Constance Hall has been on both sides of mom judging.
The Australian blogger shared a simple but impactful story with a selfie she posted on Facebook on Wednesday.
In the caption, Hall described a mother she saw at school pick-up every day. The woman had a nice car, spoke in a “posh” accent, looked very put-together and seemed very confident.
“There I was, with my tits out breast feeding my babies, smelling like dried milk, matted hair, a puffy face from a morning in tears, no shoes and a partial bogan accent ... It was like she was put on this earth to amplify my insecurities,” Hall wrote.
“So I did what a lot of women do and I tried to instigate a ‘chat’ about her to another mum, partly out of intrigue and partly hoping to make my feral self feel better,” she added.
But the other mom did not engage with her “chat” and instead gave Hall some meaningful advice: “Talk to the woman not about her.”
With that in mind, Hall decided to talk to her one day and was surprised at what she learned.
“I found out she is an ex addict and holds AA meetings to help out other addicted women that want sobriety, I found out she struggles with her marriage, her kids and her health just like the rest of us. I found out that she is a million things, snobby not being one of them. She is one of the most inspiring women I know,” wrote Hall, adding that they are now very close friends.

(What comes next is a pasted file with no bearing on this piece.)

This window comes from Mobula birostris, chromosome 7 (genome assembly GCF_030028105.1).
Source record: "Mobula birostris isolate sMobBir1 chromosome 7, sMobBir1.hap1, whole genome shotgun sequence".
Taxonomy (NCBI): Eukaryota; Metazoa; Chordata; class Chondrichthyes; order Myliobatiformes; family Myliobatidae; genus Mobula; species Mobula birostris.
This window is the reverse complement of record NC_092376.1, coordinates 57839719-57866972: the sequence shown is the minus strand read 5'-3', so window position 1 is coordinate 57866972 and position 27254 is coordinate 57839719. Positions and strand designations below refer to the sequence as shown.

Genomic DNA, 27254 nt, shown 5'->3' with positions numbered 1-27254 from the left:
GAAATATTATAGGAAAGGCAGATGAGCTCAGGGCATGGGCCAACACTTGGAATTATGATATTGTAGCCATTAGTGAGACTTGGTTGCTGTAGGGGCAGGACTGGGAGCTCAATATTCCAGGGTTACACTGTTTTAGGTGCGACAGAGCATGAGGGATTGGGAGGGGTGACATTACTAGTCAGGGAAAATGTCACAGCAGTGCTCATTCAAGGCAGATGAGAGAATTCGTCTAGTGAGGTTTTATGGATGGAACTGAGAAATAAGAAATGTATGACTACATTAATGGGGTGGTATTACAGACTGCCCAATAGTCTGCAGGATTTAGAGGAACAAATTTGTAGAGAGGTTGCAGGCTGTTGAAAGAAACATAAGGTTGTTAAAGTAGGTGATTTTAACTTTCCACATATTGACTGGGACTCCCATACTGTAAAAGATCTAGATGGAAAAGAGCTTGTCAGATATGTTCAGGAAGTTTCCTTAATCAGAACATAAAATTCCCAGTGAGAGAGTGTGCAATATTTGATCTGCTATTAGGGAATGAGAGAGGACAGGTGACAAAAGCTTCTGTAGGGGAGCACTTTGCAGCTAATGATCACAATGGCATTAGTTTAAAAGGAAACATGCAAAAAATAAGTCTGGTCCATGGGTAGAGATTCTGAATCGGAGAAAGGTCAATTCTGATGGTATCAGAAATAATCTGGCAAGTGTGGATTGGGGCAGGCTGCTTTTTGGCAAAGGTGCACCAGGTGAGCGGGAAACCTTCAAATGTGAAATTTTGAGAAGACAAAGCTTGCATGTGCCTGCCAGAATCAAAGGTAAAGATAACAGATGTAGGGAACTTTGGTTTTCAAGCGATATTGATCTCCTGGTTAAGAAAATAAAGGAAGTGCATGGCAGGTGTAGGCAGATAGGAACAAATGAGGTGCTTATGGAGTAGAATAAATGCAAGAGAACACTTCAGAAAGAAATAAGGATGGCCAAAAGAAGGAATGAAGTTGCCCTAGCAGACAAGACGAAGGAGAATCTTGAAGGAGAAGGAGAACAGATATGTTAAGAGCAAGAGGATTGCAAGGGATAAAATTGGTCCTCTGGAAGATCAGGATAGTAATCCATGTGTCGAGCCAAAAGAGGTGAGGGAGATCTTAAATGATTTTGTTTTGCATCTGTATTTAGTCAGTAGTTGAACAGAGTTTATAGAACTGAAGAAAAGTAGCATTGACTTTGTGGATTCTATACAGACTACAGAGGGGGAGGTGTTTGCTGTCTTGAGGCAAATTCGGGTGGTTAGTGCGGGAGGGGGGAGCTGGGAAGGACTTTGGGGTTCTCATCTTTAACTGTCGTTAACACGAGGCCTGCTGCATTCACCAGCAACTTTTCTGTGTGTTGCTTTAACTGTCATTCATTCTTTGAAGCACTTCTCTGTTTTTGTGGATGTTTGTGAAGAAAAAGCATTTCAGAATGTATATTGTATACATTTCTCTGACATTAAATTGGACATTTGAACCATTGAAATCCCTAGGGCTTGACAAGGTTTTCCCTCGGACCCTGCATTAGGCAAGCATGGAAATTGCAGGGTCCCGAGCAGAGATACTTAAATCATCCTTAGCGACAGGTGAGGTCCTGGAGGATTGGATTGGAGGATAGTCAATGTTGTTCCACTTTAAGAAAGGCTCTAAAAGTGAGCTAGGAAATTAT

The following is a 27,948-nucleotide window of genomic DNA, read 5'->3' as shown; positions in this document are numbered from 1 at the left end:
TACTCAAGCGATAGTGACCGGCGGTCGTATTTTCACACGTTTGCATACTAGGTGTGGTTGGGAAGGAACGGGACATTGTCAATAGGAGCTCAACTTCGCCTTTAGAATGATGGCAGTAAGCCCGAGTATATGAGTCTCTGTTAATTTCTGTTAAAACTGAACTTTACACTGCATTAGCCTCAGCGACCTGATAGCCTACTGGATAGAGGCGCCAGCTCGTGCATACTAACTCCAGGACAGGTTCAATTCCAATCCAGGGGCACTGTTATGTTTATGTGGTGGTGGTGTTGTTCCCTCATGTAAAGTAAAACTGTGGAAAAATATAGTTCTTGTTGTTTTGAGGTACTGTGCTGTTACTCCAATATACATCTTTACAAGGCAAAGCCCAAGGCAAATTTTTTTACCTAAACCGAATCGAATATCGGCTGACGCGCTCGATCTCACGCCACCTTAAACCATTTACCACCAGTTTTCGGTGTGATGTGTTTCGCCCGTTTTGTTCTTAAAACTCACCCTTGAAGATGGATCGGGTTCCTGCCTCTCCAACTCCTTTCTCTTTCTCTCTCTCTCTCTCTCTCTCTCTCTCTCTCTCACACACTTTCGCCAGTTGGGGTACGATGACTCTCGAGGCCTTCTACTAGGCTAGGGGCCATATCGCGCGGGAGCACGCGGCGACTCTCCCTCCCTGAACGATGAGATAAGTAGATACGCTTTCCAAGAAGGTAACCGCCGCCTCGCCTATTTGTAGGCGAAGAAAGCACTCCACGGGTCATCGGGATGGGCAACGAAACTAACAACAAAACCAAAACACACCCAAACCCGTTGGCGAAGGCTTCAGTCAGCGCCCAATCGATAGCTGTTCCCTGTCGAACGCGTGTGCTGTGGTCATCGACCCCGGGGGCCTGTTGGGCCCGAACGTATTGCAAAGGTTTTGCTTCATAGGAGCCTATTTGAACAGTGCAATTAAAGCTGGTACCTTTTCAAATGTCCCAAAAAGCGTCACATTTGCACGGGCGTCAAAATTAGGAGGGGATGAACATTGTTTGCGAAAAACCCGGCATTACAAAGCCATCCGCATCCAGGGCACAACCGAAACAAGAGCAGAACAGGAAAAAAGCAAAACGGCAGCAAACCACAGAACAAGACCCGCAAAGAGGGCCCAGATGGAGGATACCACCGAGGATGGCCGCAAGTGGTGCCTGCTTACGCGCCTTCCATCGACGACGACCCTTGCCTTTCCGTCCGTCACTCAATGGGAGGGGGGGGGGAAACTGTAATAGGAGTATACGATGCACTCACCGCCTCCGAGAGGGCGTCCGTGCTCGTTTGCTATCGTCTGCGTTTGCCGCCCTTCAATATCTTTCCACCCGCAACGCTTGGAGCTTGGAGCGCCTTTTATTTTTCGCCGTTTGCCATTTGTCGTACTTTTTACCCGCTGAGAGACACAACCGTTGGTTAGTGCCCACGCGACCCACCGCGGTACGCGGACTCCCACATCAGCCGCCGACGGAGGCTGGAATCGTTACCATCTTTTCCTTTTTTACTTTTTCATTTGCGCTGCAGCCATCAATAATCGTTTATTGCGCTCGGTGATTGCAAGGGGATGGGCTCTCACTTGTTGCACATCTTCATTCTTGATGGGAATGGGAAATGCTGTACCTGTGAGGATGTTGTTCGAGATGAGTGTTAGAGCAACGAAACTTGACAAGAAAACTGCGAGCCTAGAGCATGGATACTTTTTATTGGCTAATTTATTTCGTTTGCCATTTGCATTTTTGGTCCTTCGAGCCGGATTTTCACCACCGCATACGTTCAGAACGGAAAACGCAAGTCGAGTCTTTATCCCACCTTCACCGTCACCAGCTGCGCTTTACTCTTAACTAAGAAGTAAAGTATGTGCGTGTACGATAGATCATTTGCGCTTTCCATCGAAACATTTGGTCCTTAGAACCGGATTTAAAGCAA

“Turns out I have a confident exterior too, turns out that while sitting there hating my life without the confidence to talk to these gorgeous mums, they didn’t have the confidence to talk to me, they thought I was too free too relaxed, that I thought I was too cool,” she wrote.
Hall explained that her kids are at a new school now and have heard gossip about her from fellow moms. With that in mind, she offered the same advice she heard that day long ago: “Talk to the woman not about her.”
The Facebook post received more than 93,000 likes, and the comments section is filled with enthusiastic responses from mothers sharing their own school drop-off and pick-up experiences.
“We need so much more of this! Our next bestie could be a simple ‘Good morning’ away,” wrote one commenter. “I wish people would talk to me not about me too,” added another.
All too often, the advice parents give their children can apply to their own lives as well: Be kind to one another, and you can help make the world a better place.